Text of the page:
Happy Grammy Day! As The Grammys kick off at 8pm tonight at the Staples Center in Los Angeles, you may be asking yourself, "Which acts will be appropriate for an elderly audience?" You may be sitting down to catch up with your grandparents, you may be wondering how to connect with Baby Boomers, or you may just be feeling sentimental and missing the diversity of an environment populated with the old and young alike. I propose that, on this night, we all appreciate the Grammys with an eye for connecting across age lines. And with that in mind, I present "Grammys with Grammy: A Guide to Watching with Your Grandmother."
Paul McCartney and Ringo Starr
Heck, I have a crush on Paul McCartney, and he's been enchanting crowds of women since the sixties. If your grandmother has beef with either of them, it's probably due to Ringo's current facial hair. If she has beef with Paul McCartney, it's probably due to the fact that he never called her back. Either way, conversations are sure to get interesting.
This needs to happen. Turn to your grandmother and tell her, "This woman just had a baby."
Sara Bareilles and Carole King
If this isn't sublime cross-generational collaboration, I don't know what is. You've got to be "Brave" in those moments when someone tells you, "I Feel the Earth Move." If the emotions get to be too much to handle, take your grandmother's hand and tell her, "I 'Care-A-Lot' about you."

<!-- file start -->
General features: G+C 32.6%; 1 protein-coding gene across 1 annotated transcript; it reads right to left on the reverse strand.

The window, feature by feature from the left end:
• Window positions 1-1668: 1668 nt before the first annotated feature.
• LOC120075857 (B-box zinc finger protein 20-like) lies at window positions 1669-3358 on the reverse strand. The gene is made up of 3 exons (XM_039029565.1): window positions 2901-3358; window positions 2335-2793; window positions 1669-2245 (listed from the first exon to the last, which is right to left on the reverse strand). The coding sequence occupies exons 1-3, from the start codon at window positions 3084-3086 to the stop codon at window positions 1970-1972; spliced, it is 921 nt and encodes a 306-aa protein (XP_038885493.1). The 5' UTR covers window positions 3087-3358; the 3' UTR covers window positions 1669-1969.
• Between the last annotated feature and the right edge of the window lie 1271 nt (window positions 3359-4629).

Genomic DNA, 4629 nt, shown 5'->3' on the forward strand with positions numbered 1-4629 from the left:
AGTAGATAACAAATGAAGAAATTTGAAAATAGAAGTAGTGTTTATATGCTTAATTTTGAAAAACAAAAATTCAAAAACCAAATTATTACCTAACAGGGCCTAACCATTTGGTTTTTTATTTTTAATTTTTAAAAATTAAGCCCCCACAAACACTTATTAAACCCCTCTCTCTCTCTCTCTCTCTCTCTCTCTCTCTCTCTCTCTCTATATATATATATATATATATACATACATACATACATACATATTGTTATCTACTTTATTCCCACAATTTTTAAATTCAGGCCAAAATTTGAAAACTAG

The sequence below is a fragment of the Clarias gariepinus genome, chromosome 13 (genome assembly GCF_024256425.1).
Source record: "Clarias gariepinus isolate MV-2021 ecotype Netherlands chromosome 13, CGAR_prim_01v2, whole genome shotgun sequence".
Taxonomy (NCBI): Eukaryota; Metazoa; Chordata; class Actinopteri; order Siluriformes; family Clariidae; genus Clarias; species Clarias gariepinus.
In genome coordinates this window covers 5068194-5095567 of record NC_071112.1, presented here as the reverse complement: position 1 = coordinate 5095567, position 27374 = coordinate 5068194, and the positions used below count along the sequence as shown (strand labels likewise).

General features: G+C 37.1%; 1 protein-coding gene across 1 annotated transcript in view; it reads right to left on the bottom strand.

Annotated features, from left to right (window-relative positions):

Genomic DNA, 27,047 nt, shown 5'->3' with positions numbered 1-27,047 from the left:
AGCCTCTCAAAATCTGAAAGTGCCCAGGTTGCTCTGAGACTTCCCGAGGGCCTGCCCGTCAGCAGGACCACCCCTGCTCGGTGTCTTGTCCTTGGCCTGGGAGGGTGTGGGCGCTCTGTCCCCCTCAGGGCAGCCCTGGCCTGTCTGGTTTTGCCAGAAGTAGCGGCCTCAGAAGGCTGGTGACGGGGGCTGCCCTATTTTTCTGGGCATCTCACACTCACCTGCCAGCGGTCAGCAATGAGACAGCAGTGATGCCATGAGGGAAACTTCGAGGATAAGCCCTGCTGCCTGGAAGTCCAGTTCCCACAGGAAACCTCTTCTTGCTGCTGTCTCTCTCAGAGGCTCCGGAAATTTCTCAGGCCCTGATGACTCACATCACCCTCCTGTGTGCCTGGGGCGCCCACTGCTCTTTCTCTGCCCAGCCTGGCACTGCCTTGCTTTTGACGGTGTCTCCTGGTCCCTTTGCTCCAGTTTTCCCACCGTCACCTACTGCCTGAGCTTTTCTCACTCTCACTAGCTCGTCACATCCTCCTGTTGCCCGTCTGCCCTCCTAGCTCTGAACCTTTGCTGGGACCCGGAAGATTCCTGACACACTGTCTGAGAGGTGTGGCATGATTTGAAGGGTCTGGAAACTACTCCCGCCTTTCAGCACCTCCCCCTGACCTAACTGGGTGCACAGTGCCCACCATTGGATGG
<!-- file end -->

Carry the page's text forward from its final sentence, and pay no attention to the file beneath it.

Yes, that is Carole King. Or should we say, "Care-ole?"
You can impress your grandmother by singing along to Swift's songs, and seal the deal with, "She dated a Kennedy." If your grandmother asks why you haven't achieved as much as Swift has at the ripe old age of twenty-four, deflect with, "She dated John Mayer."
After these acts, the rest is up to you! Your grandmother may or may not object to Macklemore singing about your granddad's clothes, so the judgement is entirely in your hands. Have a lovely evening, don't be afraid to ask those in-depth questions about the sixties, and happy Grammy Day!